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books/blogs on database design?

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You know, you design your database, and once your app has been out for a while, you realize how poor some design choices were... and how painful re-engenieering the db will be.

I'm trying to minimize all this. It looks like database design is a black art (as is designing an OO representation of a domain).

Do you have any good pointers for getting proficient at this in a short time? All books I could find are about all the other technical aspects of DBMS...


Just wondering, have you tried a Google search on "database design" or "database design sql" or which ever db you're using?

It depends what your level is...

Paul Dubois' Mysql book is one of the best written introductory technical books I have ever read, although it only covers some of the basics on database design. It has great tutorials in perl, php and python (iirc) and will cover things like indexes, stored procedures etc. beyond pure database design and into practical performance. But it does not go in depth. It is a good book even if you dont use mysql, really, because it is concise, well written - it can help someone get started in database-backed web development, picking up perl or php etc. You are probably beyond it, but i thought I would pimp it, I always made trainees read the perl or php chapter there when they had to pick up the language.

Joe Celko's books, starting with "SQL for smarties", are some great books to learn how to do very sophisticated things with SQL (I have the data mining and the binary tree books and there are some great tools in there, although he tends to be a bit single minded about them). They are not about performance and intelligent design, they are more about things you thought you needed to do in code but actually can let the database do...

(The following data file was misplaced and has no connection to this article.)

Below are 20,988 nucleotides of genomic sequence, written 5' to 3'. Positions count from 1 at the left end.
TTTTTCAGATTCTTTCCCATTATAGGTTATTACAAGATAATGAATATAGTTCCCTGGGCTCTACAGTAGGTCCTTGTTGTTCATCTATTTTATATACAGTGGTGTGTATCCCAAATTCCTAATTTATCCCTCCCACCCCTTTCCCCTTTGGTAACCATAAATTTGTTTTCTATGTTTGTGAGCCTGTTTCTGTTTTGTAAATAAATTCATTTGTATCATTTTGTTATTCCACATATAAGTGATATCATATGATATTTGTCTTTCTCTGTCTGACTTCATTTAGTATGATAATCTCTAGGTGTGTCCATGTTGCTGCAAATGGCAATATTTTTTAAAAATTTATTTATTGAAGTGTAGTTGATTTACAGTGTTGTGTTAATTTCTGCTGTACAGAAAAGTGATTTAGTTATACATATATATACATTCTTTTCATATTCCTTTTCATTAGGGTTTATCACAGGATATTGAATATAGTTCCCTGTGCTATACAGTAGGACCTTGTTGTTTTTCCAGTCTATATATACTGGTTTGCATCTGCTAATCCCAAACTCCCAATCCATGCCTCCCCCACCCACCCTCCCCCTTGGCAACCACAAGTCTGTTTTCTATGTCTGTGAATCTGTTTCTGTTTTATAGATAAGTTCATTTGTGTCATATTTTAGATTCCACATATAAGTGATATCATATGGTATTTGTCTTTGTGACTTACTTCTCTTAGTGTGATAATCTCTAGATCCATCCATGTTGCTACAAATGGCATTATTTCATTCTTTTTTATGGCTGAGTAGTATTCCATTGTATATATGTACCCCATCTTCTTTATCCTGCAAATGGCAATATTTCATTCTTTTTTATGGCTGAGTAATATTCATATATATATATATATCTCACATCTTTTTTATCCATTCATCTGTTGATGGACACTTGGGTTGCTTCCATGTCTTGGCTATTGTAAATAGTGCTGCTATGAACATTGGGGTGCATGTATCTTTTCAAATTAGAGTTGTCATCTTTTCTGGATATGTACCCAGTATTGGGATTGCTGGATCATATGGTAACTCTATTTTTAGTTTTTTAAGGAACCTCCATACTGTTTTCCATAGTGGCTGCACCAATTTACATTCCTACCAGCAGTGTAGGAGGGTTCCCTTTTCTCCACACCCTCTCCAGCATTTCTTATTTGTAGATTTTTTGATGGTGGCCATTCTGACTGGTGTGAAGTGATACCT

After that it is about picking a book about the particular database you have chosen, since there are a lot of quirks. If you use postgres I can recommend a few but for others I cant help much

The only thing I can contribute to this thread is that Refactoring Databases: Evolutionary Database Design by Scott W. Ambler and Pramod J. Sadalage is on my ToBuy/ToRead list. I own some of Ambler's other books and read lots of his articles and think he does a good job.

Thanks all.

I have dubois' book, for example.

Well, the skill I'm thinking is clearly database-independent. It's not about all the nifty tricks you can do to improve performance (which may well be db-dependent) but how to design the tables, how they are connected. This is why I think it's similar to designing a hierarchy for objects.

Imagine that you need to add a a feature to a system that is in production already. If the system is well designed, it's a simple matter; maybe add a column to a table. If the system was designed as an afterthought, you may find that you need to alter the entire db schema!

Some problems I can imagine: adding micropayments to this forum. Was it easy? I don't know. But it probably depends on how the database was designed.

That is the kind of book/blog I want to find.

This is kind of a black art.

For those with formal CS backgrounds... Is there any subjects in the standard CS curriculum that cover that? Say database design 101? Or maybe relational systems? Or object-oriented design?



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